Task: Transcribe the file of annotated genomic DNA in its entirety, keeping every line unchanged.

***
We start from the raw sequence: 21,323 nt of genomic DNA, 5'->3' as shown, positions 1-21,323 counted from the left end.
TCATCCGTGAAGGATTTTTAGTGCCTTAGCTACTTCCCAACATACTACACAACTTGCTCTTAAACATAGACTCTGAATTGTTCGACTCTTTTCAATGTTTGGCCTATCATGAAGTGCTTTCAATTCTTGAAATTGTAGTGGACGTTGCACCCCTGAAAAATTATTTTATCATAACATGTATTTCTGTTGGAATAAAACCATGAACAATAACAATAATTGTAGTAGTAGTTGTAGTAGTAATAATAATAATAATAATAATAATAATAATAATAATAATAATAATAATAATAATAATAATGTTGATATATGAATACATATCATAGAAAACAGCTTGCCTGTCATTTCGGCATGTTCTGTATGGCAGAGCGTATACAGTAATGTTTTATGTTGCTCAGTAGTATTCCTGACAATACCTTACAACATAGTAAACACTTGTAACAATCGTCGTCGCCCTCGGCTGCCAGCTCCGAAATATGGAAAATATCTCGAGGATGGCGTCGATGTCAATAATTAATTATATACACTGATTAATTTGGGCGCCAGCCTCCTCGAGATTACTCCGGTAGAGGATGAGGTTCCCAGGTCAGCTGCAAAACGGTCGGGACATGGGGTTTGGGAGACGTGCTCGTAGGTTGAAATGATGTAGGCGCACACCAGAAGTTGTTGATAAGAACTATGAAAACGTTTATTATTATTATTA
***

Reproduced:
We start from the raw sequence: 21,323 nt of genomic DNA, 5'->3' as shown, positions 1-21,323 counted from the left end.
TCATCCGTGAAGGATTTTTAGTGCCTTAGCTACTTCCCAACATACTACACAACTTGCTCTTAAACATAGACTCTGAATTGTTCGACTCTTTTCAATGTTTGGCCTATCATGAAGTGCTTTCAATTCTTGAAATTGTAGTGGACGTTGCACCCCTGAAAAATTATTTTATCATAACATGTATTTCTGTTGGAATAAAACCATGAACAATAACAATAATTGTAGTAGTAGTTGTAGTAGTAATAATAATAATAATAATAATAATAATAATAATAATAATAATAATAATAATAATAATAATGTTGATATATGAATACATATCATAGAAAACAGCTTGCCTGTCATTTCGGCATGTTCTGTATGGCAGAGCGTATACAGTAATGTTTTATGTTGCTCAGTAGTATTCCTGACAATACCTTACAACATAGTAAACACTTGTAACAATCGTCGTCGCCCTCGGCTGCCAGCTCCGAAATATGGAAAATATCTCGAGGATGGCGTCGATGTCAATAATTAATTATATACACTGATTAATTTGGGCGCCAGCCTCCTCGAGATTACTCCGGTAGAGGATGAGGTTCCCAGGTCAGCTGCAAAACGGTCGGGACATGGGGTTTGGGAGACGTGCTCGTAGGTTGAAATGATGTAGGCGCACACCAGAAGTTGTTGATAAGAACTATGAAAACGTTTATTATTATTATTA